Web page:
On Oct. 1, 2022, Marisa Solomon, assistant professor of women's, gender, and sexuality studies, published new research in GLQ (A Journal of Lesbian and Gay Studies). The article, titled “Ecologies Elsewhere: Flyness, Fill, and Black Women's Fugitive Matter(s),” moves beyond white environmental imagination to explore spaces where living is predicated on knowing with, through, and sometimes as waste.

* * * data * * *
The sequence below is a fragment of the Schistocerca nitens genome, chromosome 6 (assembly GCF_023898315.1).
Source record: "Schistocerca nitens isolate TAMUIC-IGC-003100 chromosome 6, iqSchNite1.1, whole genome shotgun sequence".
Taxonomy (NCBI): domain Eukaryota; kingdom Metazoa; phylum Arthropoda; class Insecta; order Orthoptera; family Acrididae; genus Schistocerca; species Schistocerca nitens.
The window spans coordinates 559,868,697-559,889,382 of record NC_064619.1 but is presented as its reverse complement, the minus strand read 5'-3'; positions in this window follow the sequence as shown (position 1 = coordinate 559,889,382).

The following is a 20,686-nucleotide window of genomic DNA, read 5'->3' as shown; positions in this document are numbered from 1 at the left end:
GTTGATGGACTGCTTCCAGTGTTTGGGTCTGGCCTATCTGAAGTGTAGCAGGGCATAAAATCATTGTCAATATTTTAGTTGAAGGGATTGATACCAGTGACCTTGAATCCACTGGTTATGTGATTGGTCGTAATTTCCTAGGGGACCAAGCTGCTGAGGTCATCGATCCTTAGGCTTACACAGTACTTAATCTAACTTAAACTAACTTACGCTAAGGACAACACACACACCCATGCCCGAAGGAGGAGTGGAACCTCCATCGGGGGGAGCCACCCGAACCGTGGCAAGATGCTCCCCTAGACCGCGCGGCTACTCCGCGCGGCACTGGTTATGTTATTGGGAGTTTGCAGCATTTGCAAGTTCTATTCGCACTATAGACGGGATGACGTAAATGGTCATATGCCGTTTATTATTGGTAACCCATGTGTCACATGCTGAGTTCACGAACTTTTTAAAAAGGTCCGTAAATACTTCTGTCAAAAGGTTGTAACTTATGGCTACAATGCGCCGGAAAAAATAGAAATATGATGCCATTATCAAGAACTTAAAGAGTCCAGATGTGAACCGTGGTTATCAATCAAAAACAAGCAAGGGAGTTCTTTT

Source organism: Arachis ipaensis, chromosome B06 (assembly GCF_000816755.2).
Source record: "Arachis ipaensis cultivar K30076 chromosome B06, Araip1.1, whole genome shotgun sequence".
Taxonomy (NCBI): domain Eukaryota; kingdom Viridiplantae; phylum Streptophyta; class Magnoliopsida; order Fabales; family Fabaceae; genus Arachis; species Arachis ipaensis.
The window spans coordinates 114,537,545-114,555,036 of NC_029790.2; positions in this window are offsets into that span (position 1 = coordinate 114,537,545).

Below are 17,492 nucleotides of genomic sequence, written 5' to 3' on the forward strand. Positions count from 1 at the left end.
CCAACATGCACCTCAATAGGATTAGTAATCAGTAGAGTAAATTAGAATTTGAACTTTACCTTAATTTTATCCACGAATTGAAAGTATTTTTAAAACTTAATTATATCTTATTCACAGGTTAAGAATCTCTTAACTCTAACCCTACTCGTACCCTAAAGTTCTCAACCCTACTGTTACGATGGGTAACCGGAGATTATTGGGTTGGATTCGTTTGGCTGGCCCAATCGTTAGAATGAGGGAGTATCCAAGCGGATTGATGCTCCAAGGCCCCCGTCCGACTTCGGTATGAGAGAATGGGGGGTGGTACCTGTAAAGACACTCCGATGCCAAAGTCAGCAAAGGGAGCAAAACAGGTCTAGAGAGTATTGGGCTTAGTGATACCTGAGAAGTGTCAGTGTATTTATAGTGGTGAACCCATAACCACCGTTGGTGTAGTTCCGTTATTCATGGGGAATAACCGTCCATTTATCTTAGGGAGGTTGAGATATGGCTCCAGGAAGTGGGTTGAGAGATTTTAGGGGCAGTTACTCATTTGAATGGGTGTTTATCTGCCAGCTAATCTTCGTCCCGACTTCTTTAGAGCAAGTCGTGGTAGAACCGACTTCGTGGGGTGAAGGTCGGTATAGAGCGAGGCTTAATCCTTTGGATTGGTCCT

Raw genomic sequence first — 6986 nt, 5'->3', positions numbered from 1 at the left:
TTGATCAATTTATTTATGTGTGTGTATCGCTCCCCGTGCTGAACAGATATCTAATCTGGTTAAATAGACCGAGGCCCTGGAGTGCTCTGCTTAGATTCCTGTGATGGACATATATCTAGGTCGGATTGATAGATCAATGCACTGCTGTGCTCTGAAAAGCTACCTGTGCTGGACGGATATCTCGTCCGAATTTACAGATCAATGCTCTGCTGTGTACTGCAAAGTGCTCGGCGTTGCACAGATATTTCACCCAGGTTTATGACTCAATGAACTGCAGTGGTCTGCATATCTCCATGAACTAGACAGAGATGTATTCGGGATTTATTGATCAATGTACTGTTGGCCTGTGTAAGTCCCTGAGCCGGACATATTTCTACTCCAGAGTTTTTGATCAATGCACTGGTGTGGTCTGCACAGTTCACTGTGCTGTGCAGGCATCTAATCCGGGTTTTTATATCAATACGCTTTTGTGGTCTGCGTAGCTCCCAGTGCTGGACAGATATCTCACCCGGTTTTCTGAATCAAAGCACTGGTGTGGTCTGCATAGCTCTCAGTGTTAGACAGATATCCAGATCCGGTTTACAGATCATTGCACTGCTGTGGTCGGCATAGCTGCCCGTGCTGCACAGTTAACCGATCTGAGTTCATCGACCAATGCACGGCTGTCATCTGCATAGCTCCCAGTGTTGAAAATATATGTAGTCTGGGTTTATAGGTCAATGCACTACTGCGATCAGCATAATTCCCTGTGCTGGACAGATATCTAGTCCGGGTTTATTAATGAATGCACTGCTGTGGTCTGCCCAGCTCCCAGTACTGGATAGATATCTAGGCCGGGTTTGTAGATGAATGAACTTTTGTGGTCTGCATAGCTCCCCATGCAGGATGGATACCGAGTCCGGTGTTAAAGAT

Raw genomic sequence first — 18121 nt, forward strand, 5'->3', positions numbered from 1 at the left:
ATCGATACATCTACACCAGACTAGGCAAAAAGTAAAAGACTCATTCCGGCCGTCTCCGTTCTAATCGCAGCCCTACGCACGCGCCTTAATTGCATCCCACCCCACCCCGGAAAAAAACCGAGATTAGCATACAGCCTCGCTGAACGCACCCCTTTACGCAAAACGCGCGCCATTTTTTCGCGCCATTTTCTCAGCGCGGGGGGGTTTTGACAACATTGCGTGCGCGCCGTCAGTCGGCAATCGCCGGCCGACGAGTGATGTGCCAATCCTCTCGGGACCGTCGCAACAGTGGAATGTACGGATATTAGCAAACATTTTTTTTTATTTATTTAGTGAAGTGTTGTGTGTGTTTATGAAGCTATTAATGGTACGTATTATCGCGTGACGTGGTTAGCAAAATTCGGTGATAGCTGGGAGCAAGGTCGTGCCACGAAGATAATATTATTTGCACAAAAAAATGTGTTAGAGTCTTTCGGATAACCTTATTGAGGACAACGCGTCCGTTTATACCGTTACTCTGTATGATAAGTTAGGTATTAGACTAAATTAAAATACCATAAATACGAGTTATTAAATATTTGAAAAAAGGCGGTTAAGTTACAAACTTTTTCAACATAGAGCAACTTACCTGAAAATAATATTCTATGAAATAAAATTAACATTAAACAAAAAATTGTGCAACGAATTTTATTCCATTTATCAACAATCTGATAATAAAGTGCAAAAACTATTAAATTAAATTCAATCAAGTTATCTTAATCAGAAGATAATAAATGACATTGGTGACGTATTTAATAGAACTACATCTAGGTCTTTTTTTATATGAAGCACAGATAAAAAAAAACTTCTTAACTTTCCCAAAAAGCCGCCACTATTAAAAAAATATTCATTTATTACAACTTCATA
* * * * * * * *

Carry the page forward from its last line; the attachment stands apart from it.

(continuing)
Coming out of a larger project that examines the anti-Black geographies of "long-distance" waste management, she makes the case that waste infrastructure preserves the value of white properties while creating absentee spaces of Black condemnation. Professor Solomon shows that stealing, stealing, salvaging, telling, and labor waste are themselves critiques of how property orders the planet, and that they are ecological practices developed elsewhere. Following Betty, a Black sex worker in Virginia's Tidewater region, she carefully considers the analytics of flyness, filling out, and queer Black relational geometries. Her analysis demonstrates that proximity to garbage reflects fugitive gender articulations. Constantly moving at the junction of Blackness as “a waste of space,” Professor Solomon's scrutiny over flyness creates an ecological perspective for reconsidering the substance that matters.